Unified Command responds to reports of tar balls and sheen off coast of Rockaway, NY

Coast Guard Petty Officer NiChelle Flynn and New York Department of Environmental Conservation environmental engineer Rick Lin patrol Breezy Point Beach Sunday, March 31, 2019, searching for tar balls. On Thursday, the motor vessel Dublin Express leaked fuel in the Arthur Kill waterway. (U.S. Coast Guard photo by Petty Officer 2nd Class Nicole J. Groll)

Coast Guard Petty Officer NiChelle Flynn and New York Department of Environmental Conservation environmental engineer Rick Lin patrol Breezy Point Beach Sunday, March 31, 2019, searching for tar balls. (U.S. Coast Guard photo by Petty Officer 2nd Class Nicole J. Groll)

NEW YORK — Members of the Unified Command for Goethals Oil Spill continued responding to a report of sheening and tar balls received Saturday from New York State Department of Environmental Conservation (NYDEC).

During shoreline assessments conducted Sunday afternoon, members of the Unified Command Shoreline Cleanup and Assessment Technique (SCAT) teams located a 400-yard by two-feet band of tar balls at Jacob Riis Park in the Rockaways. The Unified Command intends to deploy crews proficient in the cleanup of the tar balls on Monday when the tide is favorable to clean-up any impacted areas.

Five SCAT teams: four teams in New York and one team in New Jersey, consisting of members of the Coast Guard Atlantic Strike Team, New York State Department of Environmental Conservation, and Gallagher Marine Systems, were deployed to conclusively determine the presence of any pollution to beaches that were identified as possible impact areas based on the trajectory provided by the NOAA scientific support coordinator.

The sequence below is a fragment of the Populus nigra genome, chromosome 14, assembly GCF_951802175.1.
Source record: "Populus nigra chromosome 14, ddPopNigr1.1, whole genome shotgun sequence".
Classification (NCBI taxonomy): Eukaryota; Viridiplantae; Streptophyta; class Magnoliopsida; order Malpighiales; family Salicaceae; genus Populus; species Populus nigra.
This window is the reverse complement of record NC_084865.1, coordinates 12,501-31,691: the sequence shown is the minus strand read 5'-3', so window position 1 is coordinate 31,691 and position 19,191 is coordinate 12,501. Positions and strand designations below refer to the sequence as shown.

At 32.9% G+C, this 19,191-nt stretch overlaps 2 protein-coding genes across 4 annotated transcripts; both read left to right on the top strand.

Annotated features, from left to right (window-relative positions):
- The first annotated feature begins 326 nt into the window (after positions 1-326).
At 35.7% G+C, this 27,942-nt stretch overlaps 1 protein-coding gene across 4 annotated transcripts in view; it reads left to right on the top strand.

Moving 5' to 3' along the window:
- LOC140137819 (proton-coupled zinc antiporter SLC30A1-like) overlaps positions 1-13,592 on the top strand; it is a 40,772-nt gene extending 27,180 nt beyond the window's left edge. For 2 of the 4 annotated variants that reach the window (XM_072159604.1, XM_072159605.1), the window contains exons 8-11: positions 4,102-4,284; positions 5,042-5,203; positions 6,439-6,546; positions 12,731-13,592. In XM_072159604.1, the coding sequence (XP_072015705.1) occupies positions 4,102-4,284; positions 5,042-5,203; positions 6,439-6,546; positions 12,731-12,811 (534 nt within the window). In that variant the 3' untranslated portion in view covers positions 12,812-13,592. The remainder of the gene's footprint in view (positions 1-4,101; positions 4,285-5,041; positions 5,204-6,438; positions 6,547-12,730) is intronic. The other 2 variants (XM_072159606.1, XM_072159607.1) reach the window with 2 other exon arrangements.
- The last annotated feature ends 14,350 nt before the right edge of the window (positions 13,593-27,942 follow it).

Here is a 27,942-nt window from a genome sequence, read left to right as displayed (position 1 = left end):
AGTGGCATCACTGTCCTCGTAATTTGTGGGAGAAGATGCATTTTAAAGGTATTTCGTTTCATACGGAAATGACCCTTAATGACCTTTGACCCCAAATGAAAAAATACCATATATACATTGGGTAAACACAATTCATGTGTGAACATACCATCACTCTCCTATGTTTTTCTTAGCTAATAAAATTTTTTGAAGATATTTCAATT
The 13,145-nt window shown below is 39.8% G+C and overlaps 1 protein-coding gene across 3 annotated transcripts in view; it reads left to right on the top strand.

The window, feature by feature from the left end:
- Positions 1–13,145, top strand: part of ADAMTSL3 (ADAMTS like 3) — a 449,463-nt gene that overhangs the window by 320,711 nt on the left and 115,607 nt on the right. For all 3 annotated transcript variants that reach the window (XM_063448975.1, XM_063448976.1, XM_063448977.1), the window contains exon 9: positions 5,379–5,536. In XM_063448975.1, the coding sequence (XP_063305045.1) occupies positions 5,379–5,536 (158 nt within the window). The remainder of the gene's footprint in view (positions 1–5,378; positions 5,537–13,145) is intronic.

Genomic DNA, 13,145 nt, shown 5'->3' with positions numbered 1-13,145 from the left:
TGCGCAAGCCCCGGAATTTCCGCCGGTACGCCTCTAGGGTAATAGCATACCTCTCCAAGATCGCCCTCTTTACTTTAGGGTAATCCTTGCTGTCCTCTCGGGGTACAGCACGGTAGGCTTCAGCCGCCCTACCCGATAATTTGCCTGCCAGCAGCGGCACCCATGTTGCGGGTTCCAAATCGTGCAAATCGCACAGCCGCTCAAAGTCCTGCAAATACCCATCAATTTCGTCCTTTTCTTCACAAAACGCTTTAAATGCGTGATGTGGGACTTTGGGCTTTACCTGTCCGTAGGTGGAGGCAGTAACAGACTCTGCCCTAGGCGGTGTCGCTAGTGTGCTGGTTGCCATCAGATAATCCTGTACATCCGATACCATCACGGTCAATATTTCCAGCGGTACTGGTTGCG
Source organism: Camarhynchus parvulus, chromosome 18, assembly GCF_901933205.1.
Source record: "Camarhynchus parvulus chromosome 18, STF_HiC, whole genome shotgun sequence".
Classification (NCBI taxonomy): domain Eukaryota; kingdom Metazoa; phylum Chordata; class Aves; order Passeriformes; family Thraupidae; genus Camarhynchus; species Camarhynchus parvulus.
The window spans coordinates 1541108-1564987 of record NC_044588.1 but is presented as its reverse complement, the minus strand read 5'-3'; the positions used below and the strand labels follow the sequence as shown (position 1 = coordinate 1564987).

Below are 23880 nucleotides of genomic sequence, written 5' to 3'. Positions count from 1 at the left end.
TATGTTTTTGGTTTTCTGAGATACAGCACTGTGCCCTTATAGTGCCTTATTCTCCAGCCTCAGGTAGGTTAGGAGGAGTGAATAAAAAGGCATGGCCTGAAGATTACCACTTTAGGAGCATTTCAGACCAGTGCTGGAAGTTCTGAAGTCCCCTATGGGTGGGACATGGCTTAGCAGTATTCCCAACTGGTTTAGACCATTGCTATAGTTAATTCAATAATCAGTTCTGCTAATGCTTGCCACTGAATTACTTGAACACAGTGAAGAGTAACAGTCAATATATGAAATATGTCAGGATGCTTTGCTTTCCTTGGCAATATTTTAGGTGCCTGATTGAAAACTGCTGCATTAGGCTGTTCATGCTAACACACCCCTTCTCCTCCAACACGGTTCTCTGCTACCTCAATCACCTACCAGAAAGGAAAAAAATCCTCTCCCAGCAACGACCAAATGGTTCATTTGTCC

As SCAT teams continue to survey the predetermined beaches, they will assess the shoreline to determine if tar balls are present. If they do come across any evidence of oil on the beach, the teams will provide a report based on their observations. Those reports are used by operations to determine future clean-up strategies.

“Upon receiving word from our Unified Command partners about potential impacts of oil to the shoreline, we took aggressive steps investigating and confirming those reports in order to determine the scope of our response,” said Capt. Jason Tama, commander Coast Guard Sector New York and the Federal On-Scene Coordinator. “Our priorities continue to be responding to this incident ensuring the safety of the public, wildlife and the environment.”

“Our number one goal is to ensure the public and the environment are protected and DEC will continue to work closely with the United States Coast Guard, and our state and local partners to quickly identify and clean up any impacted areas,” said DEC Commissioner Basil Seggos. “We encourage anyone who observes any impacts from this spill to contact the command center immediately to assist in our response efforts as our investigation of this incident continues.”

Beach goers and waterway users are advised to avoid contact with the tar balls. If anyone does come into contact with the tar balls and gets the oil on their skin or clothes, they should wash their hands with soap and warm water, and clothes immediately.

For all claims, for reports of oiled wildlife, reports of tar balls, and for media queries please call 866-601-5880.


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